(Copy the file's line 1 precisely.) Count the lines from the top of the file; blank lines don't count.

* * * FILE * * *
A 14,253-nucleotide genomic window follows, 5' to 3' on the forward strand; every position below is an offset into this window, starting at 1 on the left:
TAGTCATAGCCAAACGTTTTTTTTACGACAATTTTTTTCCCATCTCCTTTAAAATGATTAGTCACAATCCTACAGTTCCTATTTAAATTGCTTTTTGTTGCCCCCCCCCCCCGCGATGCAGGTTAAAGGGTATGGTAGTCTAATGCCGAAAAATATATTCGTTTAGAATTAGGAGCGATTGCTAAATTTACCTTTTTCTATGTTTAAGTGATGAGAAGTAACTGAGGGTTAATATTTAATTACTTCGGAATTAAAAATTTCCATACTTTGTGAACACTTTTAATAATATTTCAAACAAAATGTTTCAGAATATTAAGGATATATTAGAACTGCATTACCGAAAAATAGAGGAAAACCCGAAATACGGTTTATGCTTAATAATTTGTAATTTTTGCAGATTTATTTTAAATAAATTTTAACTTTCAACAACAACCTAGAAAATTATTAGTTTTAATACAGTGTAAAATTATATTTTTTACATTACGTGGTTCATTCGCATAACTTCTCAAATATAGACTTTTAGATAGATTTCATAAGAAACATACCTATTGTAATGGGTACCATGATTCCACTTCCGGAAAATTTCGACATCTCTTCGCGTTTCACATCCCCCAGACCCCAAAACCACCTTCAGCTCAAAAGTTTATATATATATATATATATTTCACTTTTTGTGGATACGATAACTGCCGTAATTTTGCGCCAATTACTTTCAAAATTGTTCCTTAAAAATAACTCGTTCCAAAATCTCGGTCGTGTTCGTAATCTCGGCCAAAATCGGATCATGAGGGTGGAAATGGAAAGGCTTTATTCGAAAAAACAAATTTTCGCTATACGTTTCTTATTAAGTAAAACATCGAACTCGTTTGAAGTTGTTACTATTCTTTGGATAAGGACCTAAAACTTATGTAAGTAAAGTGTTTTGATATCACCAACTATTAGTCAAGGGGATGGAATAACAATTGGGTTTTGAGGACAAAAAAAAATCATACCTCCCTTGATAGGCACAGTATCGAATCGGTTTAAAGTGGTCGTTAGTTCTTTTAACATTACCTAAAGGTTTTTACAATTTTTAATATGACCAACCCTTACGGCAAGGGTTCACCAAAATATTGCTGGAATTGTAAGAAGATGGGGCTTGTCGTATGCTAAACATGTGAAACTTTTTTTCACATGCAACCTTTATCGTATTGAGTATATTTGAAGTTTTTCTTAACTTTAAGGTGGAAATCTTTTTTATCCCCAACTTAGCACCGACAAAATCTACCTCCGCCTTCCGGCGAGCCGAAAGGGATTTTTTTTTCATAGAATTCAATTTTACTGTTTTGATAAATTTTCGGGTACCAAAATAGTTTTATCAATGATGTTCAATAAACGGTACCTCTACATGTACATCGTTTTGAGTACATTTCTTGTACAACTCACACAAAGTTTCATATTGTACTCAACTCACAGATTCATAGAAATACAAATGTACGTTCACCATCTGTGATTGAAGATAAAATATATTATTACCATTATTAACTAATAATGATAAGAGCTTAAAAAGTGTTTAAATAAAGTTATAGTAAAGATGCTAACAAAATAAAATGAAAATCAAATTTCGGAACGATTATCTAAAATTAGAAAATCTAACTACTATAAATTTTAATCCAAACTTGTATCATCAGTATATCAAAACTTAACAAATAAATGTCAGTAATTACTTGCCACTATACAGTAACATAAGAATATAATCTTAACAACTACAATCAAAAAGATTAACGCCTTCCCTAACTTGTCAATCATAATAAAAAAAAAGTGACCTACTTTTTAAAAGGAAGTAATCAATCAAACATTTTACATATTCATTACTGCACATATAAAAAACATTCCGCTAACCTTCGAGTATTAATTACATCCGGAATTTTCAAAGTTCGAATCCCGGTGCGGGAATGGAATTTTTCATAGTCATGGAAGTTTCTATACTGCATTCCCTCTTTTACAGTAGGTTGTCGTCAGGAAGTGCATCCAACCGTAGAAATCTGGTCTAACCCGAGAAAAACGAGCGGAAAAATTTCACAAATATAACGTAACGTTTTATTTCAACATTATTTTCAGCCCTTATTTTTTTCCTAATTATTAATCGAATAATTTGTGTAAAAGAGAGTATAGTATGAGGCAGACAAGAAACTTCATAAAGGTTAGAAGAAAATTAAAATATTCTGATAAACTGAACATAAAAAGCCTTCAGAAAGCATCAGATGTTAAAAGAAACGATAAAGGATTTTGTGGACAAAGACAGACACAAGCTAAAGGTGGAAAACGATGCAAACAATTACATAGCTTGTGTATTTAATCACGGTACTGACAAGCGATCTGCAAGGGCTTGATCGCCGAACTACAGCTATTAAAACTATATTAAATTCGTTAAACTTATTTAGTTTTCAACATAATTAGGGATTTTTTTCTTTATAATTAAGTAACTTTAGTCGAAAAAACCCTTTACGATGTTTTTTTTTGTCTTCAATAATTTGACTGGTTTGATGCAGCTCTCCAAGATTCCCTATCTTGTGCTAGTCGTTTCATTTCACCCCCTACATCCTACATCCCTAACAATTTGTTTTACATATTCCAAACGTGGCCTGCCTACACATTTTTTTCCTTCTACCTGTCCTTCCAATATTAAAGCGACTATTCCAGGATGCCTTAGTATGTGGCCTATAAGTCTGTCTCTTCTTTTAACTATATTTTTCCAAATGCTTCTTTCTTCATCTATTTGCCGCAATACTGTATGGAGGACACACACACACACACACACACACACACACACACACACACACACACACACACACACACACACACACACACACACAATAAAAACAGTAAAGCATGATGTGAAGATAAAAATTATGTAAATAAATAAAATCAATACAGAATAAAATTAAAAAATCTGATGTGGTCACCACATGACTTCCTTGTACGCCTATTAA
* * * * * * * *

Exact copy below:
A 14,253-nucleotide genomic window follows, 5' to 3' on the forward strand; every position below is an offset into this window, starting at 1 on the left: